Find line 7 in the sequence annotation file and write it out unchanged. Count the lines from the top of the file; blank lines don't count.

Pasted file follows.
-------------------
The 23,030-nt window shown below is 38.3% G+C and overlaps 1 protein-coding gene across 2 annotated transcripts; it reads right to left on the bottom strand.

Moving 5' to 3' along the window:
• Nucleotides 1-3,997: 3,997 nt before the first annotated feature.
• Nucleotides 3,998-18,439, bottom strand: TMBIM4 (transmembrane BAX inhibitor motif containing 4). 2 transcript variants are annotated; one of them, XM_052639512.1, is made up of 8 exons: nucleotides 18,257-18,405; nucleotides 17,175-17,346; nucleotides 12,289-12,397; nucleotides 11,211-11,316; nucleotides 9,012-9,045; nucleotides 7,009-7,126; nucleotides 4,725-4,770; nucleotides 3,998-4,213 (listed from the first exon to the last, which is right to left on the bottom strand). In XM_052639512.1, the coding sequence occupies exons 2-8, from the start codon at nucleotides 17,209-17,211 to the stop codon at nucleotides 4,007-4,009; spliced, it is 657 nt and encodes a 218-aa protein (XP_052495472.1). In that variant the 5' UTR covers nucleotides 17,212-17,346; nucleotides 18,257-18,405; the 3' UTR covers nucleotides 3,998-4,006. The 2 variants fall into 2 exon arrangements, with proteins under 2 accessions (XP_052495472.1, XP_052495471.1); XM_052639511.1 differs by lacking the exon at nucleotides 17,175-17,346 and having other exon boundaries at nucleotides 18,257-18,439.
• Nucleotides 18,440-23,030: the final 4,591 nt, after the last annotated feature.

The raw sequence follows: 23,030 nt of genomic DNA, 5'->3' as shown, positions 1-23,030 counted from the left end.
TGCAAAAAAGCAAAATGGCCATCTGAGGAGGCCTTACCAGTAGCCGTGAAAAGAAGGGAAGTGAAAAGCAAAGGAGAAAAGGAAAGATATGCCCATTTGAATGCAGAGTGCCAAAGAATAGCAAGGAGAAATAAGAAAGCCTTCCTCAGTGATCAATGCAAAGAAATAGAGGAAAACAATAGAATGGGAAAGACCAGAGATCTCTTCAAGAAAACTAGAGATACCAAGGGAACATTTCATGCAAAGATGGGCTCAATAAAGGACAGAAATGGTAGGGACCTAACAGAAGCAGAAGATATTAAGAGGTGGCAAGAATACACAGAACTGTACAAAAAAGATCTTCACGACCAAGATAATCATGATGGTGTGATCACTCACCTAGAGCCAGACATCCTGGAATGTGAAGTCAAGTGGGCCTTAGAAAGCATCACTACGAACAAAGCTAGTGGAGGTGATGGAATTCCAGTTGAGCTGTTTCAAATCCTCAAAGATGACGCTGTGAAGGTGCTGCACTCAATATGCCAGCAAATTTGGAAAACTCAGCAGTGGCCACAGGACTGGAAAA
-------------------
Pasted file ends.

TGCAAAAAAGCAAAATGGCCATCTGAGGAGGCCTTACCAGTAGCCGTGAAAAGAAGGGAAGTGAAAAGCAAAGGAGAAAAGGAAAGATATGCCCATTTGAATGCAGAGTGCCAAAGAATAGCAAGGAGAAATAAGAAAGCCTTCCTCAGTGATCAATGCAAAGAAATAGAGGAAAACAATAGAATGGGAAAGACCAGAGATCTCTTCAAGAAAACTAGAGATACCAAGGGAACATTTCATGCAAAGATGGGCTCAATAAAGGACAGAAATGGTAGGGACCTAACAGAAGCAGAAGATATTAAGAGGTGGCAAGAATACACAGAACTGTACAAAAAAGATCTTCACGACCAAGATAATCATGATGGTGTGATCACTCACCTAGAGCCAGACATCCTGGAATGTGAAGTCAAGTGGGCCTTAGAAAGCATCACTACGAACAAAGCTAGTGGAGGTGATGGAATTCCAGTTGAGCTGTTTCAAATCCTCAAAGATGACGCTGTGAAGGTGCTGCACTCAATATGCCAGCAAATTTGGAAAACTCAGCAGTGGCCACAGGACTGGAAAA